Monday, February 10, 2014

KISMIF #10--Long-Arm Feathers

I think long-arm feathers are some of the most versatile feathers around.  They are rather simple to learn as well, but do take some practice.  Several books teach different ways to do these and each have their respective strengths and weaknesses.  To simplify the discussion, there are basically two methods of doing these--the "Top-down" and "Bottom-up".  I have found that my personal motor-skills affect how my feathers look and which technique I prefer.  Play around sketching and decide what works best for you.
  • Top-Down Long-Arm Feather


After practicing this a few times, something began to stick out that really bugged me.  I'll give you a hint, look a t the red lines drawn in Step 3.  The angles of the plumes are not the same.  It didn't matter how hard I tried, these angles did not match the top and bottom passes.  It was okay for a beginner...but once it bugged me, I had to try a new method.  This one wasn't cooperating with my motor skills.  Also, my plumes were rather straight and boring-looking, not curvy.

  • Bottom-Up Long-Arm Feather
I found a book showing the bottom-up method was recommended for those of us who quilt sitting down.    As it would turn out, both on the long-arm machine and off, this method works well with my innate motor skills.  Now, it is the only method I use.
For me, this basic plume shape has a  better curve to it.  As you recall from last week, this is the same shape we use to start our hook-feathers.

If you look at the angle drawn in red, they're matching up nicely at about 90 degrees.  Not flat and not mis-matched. 

Now...for some fun.  Let's use it!  Here's how I used this bottom-up long-arm feather in combination with some continuous curve quilting on my Moda BakeShop feature Quilting Bee Sampler.  I am using the Crescent Moon Ruler by Ronda Beyer, manufactured and purchased from Quilter's Rule.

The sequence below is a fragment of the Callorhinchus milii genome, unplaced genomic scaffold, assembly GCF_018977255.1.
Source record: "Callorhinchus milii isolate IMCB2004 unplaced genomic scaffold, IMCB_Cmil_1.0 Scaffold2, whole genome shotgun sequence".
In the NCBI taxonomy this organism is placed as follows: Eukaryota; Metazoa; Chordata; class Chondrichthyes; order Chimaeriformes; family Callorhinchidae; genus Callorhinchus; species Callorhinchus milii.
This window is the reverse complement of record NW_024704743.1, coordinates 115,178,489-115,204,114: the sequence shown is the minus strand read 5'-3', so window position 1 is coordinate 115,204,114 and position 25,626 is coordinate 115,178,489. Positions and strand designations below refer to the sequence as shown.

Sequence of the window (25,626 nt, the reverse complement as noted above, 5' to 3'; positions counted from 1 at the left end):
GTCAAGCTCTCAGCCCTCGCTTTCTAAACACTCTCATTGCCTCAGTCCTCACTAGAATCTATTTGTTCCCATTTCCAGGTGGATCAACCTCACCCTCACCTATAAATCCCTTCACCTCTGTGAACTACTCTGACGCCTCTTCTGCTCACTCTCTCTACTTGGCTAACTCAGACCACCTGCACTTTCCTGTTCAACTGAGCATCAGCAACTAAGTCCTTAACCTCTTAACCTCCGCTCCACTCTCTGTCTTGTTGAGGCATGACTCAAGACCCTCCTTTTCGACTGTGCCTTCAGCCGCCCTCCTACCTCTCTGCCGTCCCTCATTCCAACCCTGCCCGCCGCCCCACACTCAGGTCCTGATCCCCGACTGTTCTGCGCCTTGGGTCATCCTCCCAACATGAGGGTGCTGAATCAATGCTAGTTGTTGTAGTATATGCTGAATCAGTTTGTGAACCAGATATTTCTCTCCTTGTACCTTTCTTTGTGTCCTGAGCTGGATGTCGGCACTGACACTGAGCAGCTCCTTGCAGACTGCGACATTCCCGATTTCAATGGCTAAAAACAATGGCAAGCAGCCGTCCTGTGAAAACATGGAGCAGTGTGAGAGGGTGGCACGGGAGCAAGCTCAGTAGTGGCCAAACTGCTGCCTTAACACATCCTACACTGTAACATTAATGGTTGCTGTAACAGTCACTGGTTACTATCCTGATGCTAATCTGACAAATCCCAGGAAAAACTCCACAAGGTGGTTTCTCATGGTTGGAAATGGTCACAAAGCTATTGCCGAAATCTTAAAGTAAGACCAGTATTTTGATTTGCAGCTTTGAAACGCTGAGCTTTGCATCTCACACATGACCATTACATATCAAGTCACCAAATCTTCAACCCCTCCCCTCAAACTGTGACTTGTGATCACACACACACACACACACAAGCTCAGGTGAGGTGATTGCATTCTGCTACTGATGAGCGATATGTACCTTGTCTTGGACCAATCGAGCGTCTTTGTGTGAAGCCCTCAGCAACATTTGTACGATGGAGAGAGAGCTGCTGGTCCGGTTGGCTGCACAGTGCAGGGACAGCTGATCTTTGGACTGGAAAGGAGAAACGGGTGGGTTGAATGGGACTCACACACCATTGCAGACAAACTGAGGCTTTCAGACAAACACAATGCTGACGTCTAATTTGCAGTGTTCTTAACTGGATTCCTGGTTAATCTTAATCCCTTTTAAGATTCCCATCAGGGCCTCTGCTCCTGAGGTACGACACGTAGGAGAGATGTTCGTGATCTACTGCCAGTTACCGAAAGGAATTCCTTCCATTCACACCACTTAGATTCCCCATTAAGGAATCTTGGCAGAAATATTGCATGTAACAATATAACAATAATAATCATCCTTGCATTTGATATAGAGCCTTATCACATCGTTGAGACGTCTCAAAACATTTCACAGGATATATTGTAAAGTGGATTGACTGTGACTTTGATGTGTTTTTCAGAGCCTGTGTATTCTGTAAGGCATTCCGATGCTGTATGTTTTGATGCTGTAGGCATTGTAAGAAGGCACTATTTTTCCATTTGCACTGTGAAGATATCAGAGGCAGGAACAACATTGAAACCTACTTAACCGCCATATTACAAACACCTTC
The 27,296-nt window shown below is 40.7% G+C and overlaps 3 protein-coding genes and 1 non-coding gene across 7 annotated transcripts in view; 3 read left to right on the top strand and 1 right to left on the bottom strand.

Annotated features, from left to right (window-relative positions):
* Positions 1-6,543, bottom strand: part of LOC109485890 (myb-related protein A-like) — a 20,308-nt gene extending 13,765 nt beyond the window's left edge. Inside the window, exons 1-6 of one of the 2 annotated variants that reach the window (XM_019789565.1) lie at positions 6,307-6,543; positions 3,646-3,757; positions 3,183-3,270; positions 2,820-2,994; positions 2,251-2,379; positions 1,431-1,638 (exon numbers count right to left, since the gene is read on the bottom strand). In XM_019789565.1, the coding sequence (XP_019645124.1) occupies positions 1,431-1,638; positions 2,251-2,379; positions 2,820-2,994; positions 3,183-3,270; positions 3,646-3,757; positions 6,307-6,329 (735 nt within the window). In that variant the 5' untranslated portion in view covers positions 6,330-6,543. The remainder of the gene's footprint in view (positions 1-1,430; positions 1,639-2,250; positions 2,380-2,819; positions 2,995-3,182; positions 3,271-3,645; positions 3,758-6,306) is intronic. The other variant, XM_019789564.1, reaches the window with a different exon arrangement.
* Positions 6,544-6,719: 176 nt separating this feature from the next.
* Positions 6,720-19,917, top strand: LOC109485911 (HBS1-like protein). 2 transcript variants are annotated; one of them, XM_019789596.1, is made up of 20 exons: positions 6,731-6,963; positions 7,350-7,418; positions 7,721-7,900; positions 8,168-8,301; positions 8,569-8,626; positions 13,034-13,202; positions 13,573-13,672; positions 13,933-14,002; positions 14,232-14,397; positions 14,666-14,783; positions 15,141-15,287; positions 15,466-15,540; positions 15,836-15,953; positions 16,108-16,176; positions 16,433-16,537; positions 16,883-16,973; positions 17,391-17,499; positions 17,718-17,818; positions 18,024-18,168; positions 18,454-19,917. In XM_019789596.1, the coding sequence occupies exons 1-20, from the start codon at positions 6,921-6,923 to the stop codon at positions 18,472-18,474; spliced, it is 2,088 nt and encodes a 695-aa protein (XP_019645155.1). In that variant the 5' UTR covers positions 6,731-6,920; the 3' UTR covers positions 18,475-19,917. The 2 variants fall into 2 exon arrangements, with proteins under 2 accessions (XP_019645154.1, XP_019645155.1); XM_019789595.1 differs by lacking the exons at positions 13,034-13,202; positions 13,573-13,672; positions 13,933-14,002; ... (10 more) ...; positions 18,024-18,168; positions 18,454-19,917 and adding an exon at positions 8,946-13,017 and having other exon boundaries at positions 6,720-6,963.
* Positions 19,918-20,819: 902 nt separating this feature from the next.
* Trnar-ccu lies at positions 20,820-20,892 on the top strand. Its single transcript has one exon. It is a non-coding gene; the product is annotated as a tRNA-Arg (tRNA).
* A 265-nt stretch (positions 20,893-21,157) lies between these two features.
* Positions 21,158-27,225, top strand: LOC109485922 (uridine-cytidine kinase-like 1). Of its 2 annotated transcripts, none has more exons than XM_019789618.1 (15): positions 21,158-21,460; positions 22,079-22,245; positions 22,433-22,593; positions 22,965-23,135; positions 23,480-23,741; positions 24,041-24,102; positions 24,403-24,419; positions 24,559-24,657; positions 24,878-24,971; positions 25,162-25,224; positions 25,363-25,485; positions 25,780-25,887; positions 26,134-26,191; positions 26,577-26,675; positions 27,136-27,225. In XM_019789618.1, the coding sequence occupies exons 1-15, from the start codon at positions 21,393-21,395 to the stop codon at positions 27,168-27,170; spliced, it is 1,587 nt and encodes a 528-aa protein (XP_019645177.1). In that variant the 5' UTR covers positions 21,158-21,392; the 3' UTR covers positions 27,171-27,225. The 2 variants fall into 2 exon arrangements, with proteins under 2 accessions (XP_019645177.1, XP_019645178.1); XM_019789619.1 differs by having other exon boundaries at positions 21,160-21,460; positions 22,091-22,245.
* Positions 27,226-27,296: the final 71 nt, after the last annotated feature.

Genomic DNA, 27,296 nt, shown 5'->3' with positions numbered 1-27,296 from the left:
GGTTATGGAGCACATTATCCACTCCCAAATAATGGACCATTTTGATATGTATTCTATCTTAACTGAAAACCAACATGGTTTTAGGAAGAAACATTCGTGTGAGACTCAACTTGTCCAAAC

Step One: Quilt the bottom arc of the cross-hatching to ground it, then rotated the ruler 90 degrees and quilt the other bottom arc of the cross hatching.  This defines the cross-hatching space and divides it from the feather space.

Step Two: Use the arc and grid-lines on it to evenly space all arcs, traveling in the ditch as necessary.  Then rotate 90 dgrees to complete the other arc half.

Here, both sides of the cross-hatching are complete.  Travel in the ditch to reach where we need to quilt the long-arm feathers.  I went straight down so I could do my feathers from the bottom-up.

All done!  I like to "watch" the curve of the previous plume so that I don't accidentally quilt over the top of it.

 Here are some other examples: it's your turn to share what you've been working on.  Thanks for linking up.

Modern Tradition Quilts

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